Tim Harris, the DA’s shadow for finance says the speech leaves Finance Minister Pravin Gordhan “holding the fiscal baby”. He says the State of the Nation speech was the easy part. “Now Finance Minister Pravin Gordhan is faced with a difficult balancing act in his National Budget address, scheduled for February 22. While the strong commitment to infrastructure-led growth is welcome, it will probably leave Minister Gordhan with a funding shortfall.
Harris says if the government wants to scale up its role in the economy, then investment in infrastructure is the place where intervention is much needed. “The National Planning Commission has calculated that the maintenance backlogs for electricity distribution alone is R30 billion. The backlog in maintenance of our roads is R149 billion. In order to make up these and other backlogs, and build the infrastructure that will enable the South African economy to grow at 8% a year, we need to invest around 10% of our GDP in infrastructure, equivalent to R330 billion in 2012. Given the Finance Minister’s stated investment of R808 billion over the medium term, we are left with a shortfall of around R51 billion this year.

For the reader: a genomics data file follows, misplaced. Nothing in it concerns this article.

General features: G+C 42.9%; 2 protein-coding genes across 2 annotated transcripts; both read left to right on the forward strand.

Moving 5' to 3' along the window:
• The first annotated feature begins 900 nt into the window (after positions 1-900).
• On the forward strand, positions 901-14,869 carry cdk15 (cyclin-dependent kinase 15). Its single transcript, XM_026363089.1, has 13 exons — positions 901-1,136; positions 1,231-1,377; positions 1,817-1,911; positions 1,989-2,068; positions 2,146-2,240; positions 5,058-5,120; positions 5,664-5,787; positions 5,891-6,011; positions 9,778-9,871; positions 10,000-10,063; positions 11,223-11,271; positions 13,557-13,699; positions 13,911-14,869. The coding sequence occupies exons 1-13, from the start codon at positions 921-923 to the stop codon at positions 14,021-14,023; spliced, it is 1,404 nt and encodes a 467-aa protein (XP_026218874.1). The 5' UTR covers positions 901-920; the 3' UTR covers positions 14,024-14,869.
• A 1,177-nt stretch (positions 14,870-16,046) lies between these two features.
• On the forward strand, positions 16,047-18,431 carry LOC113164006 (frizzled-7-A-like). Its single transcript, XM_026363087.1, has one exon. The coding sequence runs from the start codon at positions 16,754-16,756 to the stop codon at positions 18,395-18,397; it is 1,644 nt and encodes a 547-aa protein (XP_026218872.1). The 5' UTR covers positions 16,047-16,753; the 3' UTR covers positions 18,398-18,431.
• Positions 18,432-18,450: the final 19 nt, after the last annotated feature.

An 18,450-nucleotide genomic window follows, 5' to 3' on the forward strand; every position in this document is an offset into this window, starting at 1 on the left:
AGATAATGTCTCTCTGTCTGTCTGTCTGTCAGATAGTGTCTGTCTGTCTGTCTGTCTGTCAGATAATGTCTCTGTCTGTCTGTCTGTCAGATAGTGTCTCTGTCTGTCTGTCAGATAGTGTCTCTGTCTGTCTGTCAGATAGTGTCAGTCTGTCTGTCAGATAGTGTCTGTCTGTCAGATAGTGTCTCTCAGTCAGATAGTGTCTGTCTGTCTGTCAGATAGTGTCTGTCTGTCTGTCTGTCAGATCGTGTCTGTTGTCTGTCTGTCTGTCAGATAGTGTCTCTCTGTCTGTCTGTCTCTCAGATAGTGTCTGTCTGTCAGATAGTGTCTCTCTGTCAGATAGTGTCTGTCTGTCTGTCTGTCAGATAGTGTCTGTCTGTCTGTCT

Political analyst Steven Friedman said it was very worrying to him that Zuma made no mention of plans to improve local government following many complaints by South Africans. Friedman said this gap in Zuma’s speech raised eyebrows because Zuma had declared 2011 as a year of turning around local government. “There was no single word on how government plans to improve services. That is key and ignoring it won’t solve the problem. Most people don’t think that was done [last year],” said Friedman. He welcomed the focus on infrastructure, saying it was expected as it was what the country needed to create jobs.